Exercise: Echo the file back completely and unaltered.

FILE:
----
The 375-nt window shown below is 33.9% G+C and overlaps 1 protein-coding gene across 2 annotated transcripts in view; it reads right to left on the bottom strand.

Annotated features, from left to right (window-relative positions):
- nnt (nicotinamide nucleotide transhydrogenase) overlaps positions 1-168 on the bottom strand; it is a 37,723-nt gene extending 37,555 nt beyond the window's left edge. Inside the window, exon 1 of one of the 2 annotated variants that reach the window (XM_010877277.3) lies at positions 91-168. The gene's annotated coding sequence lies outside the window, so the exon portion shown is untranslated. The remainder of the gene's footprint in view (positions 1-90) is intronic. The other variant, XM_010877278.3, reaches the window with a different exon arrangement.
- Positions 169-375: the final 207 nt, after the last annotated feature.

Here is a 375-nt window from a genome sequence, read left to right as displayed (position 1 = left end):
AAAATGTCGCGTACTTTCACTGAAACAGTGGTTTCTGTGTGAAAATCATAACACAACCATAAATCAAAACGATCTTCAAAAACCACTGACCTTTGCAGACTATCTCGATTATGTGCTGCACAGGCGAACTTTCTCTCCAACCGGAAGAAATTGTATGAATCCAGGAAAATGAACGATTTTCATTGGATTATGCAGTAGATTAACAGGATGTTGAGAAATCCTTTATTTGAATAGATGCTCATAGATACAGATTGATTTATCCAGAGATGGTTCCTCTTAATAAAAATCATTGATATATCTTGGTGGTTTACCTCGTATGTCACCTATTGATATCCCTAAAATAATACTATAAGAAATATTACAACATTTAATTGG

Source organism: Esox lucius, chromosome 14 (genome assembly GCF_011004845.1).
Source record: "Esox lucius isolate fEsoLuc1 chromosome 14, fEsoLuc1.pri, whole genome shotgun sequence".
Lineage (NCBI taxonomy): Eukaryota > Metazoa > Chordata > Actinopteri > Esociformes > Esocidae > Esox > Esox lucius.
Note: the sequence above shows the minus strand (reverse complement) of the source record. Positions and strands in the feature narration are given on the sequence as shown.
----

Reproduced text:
The 375-nt window shown below is 33.9% G+C and overlaps 1 protein-coding gene across 2 annotated transcripts in view; it reads right to left on the bottom strand.

Annotated features, from left to right (window-relative positions):
- nnt (nicotinamide nucleotide transhydrogenase) overlaps positions 1-168 on the bottom strand; it is a 37,723-nt gene extending 37,555 nt beyond the window's left edge. Inside the window, exon 1 of one of the 2 annotated variants that reach the window (XM_010877277.3) lies at positions 91-168. The gene's annotated coding sequence lies outside the window, so the exon portion shown is untranslated. The remainder of the gene's footprint in view (positions 1-90) is intronic. The other variant, XM_010877278.3, reaches the window with a different exon arrangement.
- Positions 169-375: the final 207 nt, after the last annotated feature.

Here is a 375-nt window from a genome sequence, read left to right as displayed (position 1 = left end):
AAAATGTCGCGTACTTTCACTGAAACAGTGGTTTCTGTGTGAAAATCATAACACAACCATAAATCAAAACGATCTTCAAAAACCACTGACCTTTGCAGACTATCTCGATTATGTGCTGCACAGGCGAACTTTCTCTCCAACCGGAAGAAATTGTATGAATCCAGGAAAATGAACGATTTTCATTGGATTATGCAGTAGATTAACAGGATGTTGAGAAATCCTTTATTTGAATAGATGCTCATAGATACAGATTGATTTATCCAGAGATGGTTCCTCTTAATAAAAATCATTGATATATCTTGGTGGTTTACCTCGTATGTCACCTATTGATATCCCTAAAATAATACTATAAGAAATATTACAACATTTAATTGG

Source organism: Esox lucius, chromosome 14 (genome assembly GCF_011004845.1).
Source record: "Esox lucius isolate fEsoLuc1 chromosome 14, fEsoLuc1.pri, whole genome shotgun sequence".
Lineage (NCBI taxonomy): Eukaryota > Metazoa > Chordata > Actinopteri > Esociformes > Esocidae > Esox > Esox lucius.
Note: the sequence above shows the minus strand (reverse complement) of the source record. Positions and strands in the feature narration are given on the sequence as shown.